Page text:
I suppose both players have an interest in long tones, subtle shifts of timbre, and a creative approach which involves much processing work. Processing is certainly the hallmark of Background Curtain. In fact it seems to be the basis for the entire piece. Celer sent a tape to Dirk one fine day in 2012. The time-stretched segment of collaged work was, to its creator, “puzzling and unworkable”. Yet Dirk came through and rallied like a Hessian, and returned something to Celer. At this point the tape-trading story becomes unclear to me, but it seems that Dirk didn’t actually rework the original unworkable tapes, and instead produced something entirely new while he was listening to them. Another year goes by, and Celer (clearly not a man to rush into things) has the brilliant idea of mashing up the new Dirk Serries music with his original source recording. He got to work behind his multi-tasking processor desk. “The musical colour and frequencies were the same,” he assures us, “but the effects and enveloping were triggered by the waves of Dirk’s track”. This feels a little sketchy, but I think I get the general idea, and I can understand why creators would wish to protect their working methods by shrouding them in vagueness and ambiguity.
Two long pieces ended up being pressed on the present CD as a result of this long and drawn-out creative process – ‘Above/Below’ and ‘Below/Above’. The first one is a slow-moving blanket of swaddling ambient sounds where everything sounds processed and unrecognisable, yet not to the point of becoming saccharine goo. On the second piece, it’s just about possible to discern some guitar notes, keening their forlorn cries like slowed-down seagull effects from a Bill Nelson performance. However, there’s no real point in trying to unbake this sonic pie; the point that Celer wishes we would concentrate on is the presence of what he calls the “background curtain”, presumably referring to his original “puzzling and unworkable” source material. I think he’s right to call it a curtain; it’s certainly not rigid enough to be called a spine or backbone. “Even if you can’t hear its place, it’s definitely there,” he assures us. “Maybe you can hear it?” From 23rd November 2017.
The French musician Hugo Roussel came our way 16 years ago – on a record made for Pricilia Records with Norman D. Mayer. I may not have spun it recently, but I do have fond memories of that particular obscure CDR, a grisly drone made simply with guitar feedback, electronics and mixing desk. Roussel has resurfaced today as one half of Brussel, performing here with Bruno Fleurence, sometime accordian player in the “free” mode, and member of the ensemble Soixante Étages, a genre-hopping troupe who have the distinction of having made one record with Lionel Marchetti, the excellent latter-generation musique concrète composer. I see Roussel was also in this band at one point – at any rate he added guitar to their 2014 album Lumpen Orchestra. Today’s record Delta (33REVPERMI 3516) was made with Roussell on the guitar and Fleurence playing the organ, another guitar, and the “surepeti” – which may be an accordian, or an Indian shruti box. As you can guess, slow drones are the order of the day, but I like the steely deliberation with which this pair go about the day’s task, and it’s the near-opposite of that rather precious school of playing which insists on near-silence (as if making a sound would pollute the purity of the music in some way). Rather, this record is juiced up with solid emotions, mostly rather stern and contemplative, as befits an album with a raccoon on the front cover. Roussel and Fleurence seem to be brooding, frowning, and disapproving of the excesses of the modern world, as they retreat further into their private burrow or nest. Again, I refer you to the image of the raccoon. The music is all improvised and the duo describe the album as “six rugged soundscapes…a thick and crepuscular”, while claiming some affinities with Delta blues music. This is their second release as Brussel, following 2013’s Härskeri. Arrived 14 November 2016.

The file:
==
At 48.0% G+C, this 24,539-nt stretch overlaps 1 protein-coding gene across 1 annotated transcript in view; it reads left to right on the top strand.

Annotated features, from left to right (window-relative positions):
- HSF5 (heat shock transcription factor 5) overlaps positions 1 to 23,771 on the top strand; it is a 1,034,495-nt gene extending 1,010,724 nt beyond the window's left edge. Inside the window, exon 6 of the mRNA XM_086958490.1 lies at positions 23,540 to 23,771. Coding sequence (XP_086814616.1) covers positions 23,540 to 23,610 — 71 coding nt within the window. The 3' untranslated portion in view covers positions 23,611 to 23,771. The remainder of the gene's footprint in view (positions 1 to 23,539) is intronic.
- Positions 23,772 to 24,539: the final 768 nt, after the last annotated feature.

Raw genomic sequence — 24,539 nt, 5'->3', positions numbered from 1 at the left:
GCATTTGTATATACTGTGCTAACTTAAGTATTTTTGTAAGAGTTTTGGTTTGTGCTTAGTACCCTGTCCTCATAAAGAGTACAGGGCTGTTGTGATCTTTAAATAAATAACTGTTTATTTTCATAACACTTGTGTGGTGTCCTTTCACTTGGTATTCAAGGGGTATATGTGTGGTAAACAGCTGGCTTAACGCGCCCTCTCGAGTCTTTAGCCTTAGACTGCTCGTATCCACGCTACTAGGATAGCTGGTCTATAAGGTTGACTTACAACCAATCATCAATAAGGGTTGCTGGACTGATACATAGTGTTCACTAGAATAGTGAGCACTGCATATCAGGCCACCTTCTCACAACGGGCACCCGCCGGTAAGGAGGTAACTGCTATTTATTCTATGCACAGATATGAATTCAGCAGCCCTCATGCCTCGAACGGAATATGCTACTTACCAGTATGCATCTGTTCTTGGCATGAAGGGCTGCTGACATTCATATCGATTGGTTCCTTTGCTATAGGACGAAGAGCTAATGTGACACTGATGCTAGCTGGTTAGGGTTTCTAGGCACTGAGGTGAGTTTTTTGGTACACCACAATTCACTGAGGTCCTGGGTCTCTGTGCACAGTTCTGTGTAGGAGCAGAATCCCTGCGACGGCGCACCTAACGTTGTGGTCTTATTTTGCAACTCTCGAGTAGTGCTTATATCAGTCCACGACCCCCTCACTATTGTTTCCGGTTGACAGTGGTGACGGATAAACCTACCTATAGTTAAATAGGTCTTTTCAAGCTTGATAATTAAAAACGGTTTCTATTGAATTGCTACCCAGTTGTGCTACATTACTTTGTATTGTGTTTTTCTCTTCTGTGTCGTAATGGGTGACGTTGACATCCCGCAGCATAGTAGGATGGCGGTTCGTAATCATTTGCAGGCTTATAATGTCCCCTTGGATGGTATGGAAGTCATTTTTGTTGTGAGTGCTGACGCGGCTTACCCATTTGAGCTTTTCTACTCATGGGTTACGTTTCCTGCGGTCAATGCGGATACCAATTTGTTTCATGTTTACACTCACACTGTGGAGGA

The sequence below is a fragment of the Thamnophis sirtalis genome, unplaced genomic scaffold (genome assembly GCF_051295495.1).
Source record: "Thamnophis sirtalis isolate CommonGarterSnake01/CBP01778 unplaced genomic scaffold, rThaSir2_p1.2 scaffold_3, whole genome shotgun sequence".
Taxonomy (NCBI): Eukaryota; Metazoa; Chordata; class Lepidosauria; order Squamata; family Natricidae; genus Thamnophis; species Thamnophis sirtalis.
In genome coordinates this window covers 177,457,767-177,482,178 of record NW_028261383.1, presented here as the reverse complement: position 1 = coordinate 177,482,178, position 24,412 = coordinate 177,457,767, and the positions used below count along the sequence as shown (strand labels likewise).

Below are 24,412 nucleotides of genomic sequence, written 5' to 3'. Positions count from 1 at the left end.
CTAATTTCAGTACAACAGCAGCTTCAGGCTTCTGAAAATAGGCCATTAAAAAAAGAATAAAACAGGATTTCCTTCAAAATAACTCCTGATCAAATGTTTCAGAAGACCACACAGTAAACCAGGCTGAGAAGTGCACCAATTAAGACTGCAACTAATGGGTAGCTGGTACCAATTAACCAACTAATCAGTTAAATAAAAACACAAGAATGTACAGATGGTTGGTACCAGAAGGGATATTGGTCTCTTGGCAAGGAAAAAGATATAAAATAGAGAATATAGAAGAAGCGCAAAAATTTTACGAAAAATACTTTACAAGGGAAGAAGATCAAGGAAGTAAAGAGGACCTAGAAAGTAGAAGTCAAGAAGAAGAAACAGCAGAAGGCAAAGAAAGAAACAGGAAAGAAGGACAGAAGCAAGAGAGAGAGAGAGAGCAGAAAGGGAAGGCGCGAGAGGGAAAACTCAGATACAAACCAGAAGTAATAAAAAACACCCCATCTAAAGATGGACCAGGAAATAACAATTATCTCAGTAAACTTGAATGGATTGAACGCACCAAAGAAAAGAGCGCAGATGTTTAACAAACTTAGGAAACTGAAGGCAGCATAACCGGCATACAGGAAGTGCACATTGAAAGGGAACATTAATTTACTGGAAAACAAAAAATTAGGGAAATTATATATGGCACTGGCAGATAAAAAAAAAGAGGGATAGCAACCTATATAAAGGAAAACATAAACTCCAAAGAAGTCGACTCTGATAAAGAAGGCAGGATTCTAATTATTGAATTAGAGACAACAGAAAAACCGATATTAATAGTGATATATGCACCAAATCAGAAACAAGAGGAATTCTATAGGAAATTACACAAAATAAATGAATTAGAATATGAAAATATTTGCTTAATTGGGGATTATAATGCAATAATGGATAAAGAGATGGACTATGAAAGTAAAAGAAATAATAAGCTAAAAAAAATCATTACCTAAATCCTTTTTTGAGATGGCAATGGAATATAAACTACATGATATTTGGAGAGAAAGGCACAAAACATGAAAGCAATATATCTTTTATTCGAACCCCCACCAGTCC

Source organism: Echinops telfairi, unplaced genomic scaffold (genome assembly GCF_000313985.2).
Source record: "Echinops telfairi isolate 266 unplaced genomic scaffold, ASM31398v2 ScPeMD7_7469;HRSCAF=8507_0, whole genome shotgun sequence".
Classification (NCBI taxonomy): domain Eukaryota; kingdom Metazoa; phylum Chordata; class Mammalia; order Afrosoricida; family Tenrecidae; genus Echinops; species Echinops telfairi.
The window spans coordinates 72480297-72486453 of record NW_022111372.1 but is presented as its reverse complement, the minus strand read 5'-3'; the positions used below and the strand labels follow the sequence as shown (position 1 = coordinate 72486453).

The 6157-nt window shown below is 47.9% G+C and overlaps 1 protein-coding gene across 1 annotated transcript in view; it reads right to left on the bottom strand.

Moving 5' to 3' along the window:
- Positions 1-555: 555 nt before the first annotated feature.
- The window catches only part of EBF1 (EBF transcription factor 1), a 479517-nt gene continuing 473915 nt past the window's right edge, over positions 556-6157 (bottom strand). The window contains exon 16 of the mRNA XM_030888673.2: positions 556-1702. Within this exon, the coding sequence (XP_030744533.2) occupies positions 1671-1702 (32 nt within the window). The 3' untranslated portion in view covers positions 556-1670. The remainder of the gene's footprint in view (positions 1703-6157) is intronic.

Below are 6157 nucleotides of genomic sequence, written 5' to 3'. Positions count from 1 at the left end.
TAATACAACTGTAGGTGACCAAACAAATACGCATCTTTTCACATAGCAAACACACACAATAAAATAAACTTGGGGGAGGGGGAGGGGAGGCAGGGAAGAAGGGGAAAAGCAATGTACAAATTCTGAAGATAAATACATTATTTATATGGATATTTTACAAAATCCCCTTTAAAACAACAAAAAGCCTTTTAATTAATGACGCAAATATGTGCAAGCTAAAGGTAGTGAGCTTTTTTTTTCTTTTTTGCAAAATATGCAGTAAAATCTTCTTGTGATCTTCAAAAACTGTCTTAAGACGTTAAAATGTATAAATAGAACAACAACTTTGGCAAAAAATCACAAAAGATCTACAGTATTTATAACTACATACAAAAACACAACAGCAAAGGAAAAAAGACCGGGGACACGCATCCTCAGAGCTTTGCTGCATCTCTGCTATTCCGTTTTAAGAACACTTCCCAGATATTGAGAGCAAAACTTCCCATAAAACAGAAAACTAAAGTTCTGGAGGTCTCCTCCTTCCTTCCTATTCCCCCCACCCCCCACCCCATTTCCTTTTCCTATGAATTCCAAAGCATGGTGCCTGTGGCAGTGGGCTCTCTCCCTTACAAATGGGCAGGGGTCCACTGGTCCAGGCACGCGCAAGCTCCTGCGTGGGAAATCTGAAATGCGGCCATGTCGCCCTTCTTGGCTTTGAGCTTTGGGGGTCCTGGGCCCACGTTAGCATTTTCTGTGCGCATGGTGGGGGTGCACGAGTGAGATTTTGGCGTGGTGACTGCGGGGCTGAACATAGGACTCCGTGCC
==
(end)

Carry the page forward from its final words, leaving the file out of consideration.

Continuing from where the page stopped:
Lost Head (BIOLOGICAL RECORDS BR-07) is the latest project we’ve received from the very wonderful Dave Cintron, American guitar all-rounder who has come our way on great recordings by other Cleveland bands Terminal Lovers and Scarcity Of Tanks, proving once again that great things breed in large swarms on the shores of Lake Erie. This time, Cintron is joined by fellow Terminal Lover drummer Scott Pickering and bassist Rick Kodramaz, and you could hear their 2014 debut performance on a CDR called Zen Pissed released by Tom Orange. Orange, who blurts the alto sax on this album, had the guts to call himself Orange Claw Hammer on one cassette, but given the superficially “Beefheartian” vibe of this squiggly record, it’s a forgiveable lapse.
Aye, the Lost Head have quickly developed their own very convincing take on a punky rock-jazz thing, and they do it with no straight lines or “tasteful” licks, just plenty of squirming energy and action-painting effects. It’s as though they were trying to recreate a version of Ornette’s Prime Time without hearing a single note of music and just going on a description they read in a jazz journal. A jazz journal whose pages had somehow become interleaved with Maximum Rock’N’ Roll, that is. On two of the strongest cuts here, ‘Escapee’s Lament’ and ‘Northern Sledge’, the quartet create an ingenious, amorphous gaseous purple ball of jazz-inflected noise, where the rhythm section are phenomenal – never once settling into a familiar groove and keeping the pulsebeat living and breathing by playing “around” the beat (as the great free jazz percussionists of the 1960s aimed to do). ‘Squeezing Graphene’ is a little more conventional with the souped-up funky rhythms as if aiming for a more wired, coked-up imitation of On The Corner by way of James Chance and The Contortions, but the energy falters not for one second.